John Goerzen Linux Expo Laptop <firstname.lastname@example.org> writes:
> On Fri, May 29, 1998 at 02:21:45PM -0500, David Engel wrote:
> > On Thu, May 28, 1998 at 09:48:56AM -0500, John Goerzen Linux Expo Laptop wrote:
> I was having troubles compiling it until somebody mentioned that it doesn't
> work with EGCS. I took a look, and for some strange reason, g++ in hamm is
> the EGCS g++ and not the GNU g++ (odd!). I will give it a try with the GNU
> g++ soon.
The reason is that g++ is outdated and broken. No exceptions and a
broken std template library. The first thing to to would be to clean
up linuxconf source to work with any c++ compiler. No gcc or egcs
> > For better or for worse, I believe Linux is on the verge of gaining
> > mainstream acceptance. Before that can happen though, something has
> > to make it easier for less technically adept users to configure and
> > maintain Linux (without dumbing things down, of course). If my
> > preconceptions of linuxconf are close, it could fill this need.
> Yes, I think it looks good. We still need to do a bit of work on ease of
> installation; particularly for those that are not familiar with the concept
> of multiple partitions. FreeBSD has a nice "auto-fill" mode where it will
> automatically create partitions of appropriate sizes using whatever space is
> available on the disk.
It would be difficult to have two Linux Systems on one drive (one for
testing, one for working) or to have partitions containing iso images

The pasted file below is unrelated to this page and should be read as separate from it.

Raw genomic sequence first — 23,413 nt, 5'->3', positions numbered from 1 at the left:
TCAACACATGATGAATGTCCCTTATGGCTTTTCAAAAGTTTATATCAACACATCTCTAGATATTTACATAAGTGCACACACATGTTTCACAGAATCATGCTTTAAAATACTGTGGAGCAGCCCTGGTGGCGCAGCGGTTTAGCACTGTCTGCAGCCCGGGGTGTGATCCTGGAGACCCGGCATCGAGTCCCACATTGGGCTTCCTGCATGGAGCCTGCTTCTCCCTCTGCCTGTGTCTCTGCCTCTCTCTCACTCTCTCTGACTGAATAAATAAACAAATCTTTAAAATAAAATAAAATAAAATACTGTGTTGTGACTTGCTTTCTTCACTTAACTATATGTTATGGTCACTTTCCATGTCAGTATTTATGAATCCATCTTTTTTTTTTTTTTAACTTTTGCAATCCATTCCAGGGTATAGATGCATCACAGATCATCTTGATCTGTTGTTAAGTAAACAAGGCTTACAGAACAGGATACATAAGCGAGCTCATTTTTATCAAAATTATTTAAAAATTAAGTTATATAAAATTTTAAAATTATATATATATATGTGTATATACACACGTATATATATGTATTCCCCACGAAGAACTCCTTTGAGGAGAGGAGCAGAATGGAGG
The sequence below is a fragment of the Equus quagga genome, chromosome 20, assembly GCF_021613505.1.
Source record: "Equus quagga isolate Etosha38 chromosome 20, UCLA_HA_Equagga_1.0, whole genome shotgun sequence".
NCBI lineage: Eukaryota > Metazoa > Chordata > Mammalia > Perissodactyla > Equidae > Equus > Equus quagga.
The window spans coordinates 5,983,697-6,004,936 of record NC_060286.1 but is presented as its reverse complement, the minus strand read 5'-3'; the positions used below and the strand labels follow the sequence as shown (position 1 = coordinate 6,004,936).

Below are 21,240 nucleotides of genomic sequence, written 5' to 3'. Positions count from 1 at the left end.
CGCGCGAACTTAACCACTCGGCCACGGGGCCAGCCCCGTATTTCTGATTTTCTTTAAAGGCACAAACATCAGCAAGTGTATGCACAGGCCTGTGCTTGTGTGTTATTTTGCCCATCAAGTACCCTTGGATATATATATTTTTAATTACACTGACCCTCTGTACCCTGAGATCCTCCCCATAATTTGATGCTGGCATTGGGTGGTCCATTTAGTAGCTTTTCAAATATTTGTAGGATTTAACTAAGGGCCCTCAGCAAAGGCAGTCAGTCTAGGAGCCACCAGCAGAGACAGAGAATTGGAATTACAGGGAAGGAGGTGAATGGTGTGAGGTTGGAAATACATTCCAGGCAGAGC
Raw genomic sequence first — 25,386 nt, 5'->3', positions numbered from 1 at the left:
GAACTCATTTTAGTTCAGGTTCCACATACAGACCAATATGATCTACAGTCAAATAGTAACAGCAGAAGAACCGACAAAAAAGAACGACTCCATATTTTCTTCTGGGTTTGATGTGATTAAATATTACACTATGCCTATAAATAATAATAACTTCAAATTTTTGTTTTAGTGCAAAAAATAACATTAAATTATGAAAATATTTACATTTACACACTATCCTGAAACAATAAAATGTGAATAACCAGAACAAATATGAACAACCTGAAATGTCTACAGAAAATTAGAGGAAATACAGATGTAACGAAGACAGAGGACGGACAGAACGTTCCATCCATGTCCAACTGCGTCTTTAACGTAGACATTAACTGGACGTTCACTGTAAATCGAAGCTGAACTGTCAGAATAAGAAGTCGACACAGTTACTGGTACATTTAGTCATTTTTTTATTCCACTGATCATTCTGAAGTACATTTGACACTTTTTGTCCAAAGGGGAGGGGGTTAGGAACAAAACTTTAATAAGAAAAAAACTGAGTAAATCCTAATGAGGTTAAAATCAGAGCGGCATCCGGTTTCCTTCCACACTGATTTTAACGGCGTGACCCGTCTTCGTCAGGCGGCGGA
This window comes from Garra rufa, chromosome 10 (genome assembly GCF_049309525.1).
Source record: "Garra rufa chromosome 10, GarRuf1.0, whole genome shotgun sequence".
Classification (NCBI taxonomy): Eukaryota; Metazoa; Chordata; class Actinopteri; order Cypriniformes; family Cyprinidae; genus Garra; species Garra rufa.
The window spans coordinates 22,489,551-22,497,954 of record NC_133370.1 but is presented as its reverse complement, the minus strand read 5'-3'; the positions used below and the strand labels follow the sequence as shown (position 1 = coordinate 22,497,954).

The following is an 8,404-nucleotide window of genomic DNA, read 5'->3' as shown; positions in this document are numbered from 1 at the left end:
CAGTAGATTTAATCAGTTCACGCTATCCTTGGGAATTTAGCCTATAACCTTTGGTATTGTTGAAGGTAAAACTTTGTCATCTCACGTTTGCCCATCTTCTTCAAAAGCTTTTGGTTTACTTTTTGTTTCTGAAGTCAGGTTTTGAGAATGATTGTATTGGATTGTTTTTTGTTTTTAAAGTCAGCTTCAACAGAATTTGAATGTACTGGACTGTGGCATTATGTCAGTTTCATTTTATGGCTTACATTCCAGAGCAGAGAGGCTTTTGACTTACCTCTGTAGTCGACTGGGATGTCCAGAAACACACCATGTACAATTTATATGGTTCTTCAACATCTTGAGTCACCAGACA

or mirrors of ftp sites. There are too many cases where the defaults
wont work, so supposing some values in the installation guide and help
text is far better.
> > How tightly dependent are the modules on the rest of the linuxconf
> > source? More specifically, is it practical to have a linuxconf-dev
> This is one of the issues that the speaker addressed. Currently, modules
> apparently require recompilation when a new linuxconf is released. This
> could pose a problem for Debian, however, he said that there is going to be
> work on this and hopefully there will be a solution soon.
> My initial idea was that each package that has config info could provide a
> Linuxconf module instead of asking questions in postinst. The problem,
> though, is with binary-all packages -- being written in C++, Linuxconf
> modules are all architecture-specific and thus will pose some problems in
> this context. I do not know what a good solution would be at this time.
It should be possible to define a std. interface for modules. There
could be one for bash, one for perl, one for python, ... The
Interface comes with the linuxconf Package and the module tells what
interface type it wants (#!/bin/bash is bash interface). Thus one
could have arch-all modules.
> The author will be having a session specifically on Linuxconf module
> programming tomorrow, so I will see about asking some of these questions.
Tell us more. :)
> BTW, the linuxconf website is http://www.solucorp.qc.ca/linuxconf
May the Source be with you.
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